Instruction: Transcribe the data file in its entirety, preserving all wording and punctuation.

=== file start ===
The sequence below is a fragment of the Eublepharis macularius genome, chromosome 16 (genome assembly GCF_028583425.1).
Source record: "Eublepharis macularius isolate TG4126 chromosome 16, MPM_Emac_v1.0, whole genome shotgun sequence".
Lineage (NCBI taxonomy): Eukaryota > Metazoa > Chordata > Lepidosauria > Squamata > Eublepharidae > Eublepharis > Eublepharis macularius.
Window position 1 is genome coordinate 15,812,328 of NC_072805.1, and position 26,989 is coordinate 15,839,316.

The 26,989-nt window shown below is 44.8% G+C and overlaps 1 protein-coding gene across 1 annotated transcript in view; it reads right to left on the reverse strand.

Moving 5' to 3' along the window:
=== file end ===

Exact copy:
The sequence below is a fragment of the Eublepharis macularius genome, chromosome 16 (genome assembly GCF_028583425.1).
Source record: "Eublepharis macularius isolate TG4126 chromosome 16, MPM_Emac_v1.0, whole genome shotgun sequence".
Lineage (NCBI taxonomy): Eukaryota > Metazoa > Chordata > Lepidosauria > Squamata > Eublepharidae > Eublepharis > Eublepharis macularius.
Window position 1 is genome coordinate 15,812,328 of NC_072805.1, and position 26,989 is coordinate 15,839,316.

The 26,989-nt window shown below is 44.8% G+C and overlaps 1 protein-coding gene across 1 annotated transcript in view; it reads right to left on the reverse strand.

Moving 5' to 3' along the window: